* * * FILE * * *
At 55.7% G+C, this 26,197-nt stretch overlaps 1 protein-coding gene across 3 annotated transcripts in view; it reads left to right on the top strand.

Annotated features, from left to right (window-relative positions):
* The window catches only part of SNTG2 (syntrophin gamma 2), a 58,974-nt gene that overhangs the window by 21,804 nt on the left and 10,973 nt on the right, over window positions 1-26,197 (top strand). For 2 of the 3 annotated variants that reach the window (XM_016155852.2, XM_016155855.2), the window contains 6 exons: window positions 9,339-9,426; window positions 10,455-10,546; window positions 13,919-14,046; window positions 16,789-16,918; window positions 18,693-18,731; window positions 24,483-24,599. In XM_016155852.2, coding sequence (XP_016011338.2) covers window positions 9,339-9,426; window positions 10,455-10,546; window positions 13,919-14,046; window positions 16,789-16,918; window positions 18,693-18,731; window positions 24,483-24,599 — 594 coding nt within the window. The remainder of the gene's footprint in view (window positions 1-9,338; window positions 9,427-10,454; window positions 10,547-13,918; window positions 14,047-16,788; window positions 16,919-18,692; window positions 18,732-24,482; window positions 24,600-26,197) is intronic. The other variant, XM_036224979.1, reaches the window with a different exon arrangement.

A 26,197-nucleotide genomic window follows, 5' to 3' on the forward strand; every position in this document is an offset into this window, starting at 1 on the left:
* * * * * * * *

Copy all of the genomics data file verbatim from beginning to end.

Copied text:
At 55.7% G+C, this 26,197-nt stretch overlaps 1 protein-coding gene across 3 annotated transcripts in view; it reads left to right on the top strand.

Annotated features, from left to right (window-relative positions):
* The window catches only part of SNTG2 (syntrophin gamma 2), a 58,974-nt gene that overhangs the window by 21,804 nt on the left and 10,973 nt on the right, over window positions 1-26,197 (top strand). For 2 of the 3 annotated variants that reach the window (XM_016155852.2, XM_016155855.2), the window contains 6 exons: window positions 9,339-9,426; window positions 10,455-10,546; window positions 13,919-14,046; window positions 16,789-16,918; window positions 18,693-18,731; window positions 24,483-24,599. In XM_016155852.2, coding sequence (XP_016011338.2) covers window positions 9,339-9,426; window positions 10,455-10,546; window positions 13,919-14,046; window positions 16,789-16,918; window positions 18,693-18,731; window positions 24,483-24,599 — 594 coding nt within the window. The remainder of the gene's footprint in view (window positions 1-9,338; window positions 9,427-10,454; window positions 10,547-13,918; window positions 14,047-16,788; window positions 16,919-18,692; window positions 18,732-24,482; window positions 24,600-26,197) is intronic. The other variant, XM_036224979.1, reaches the window with a different exon arrangement.

A 26,197-nucleotide genomic window follows, 5' to 3' on the forward strand; every position in this document is an offset into this window, starting at 1 on the left: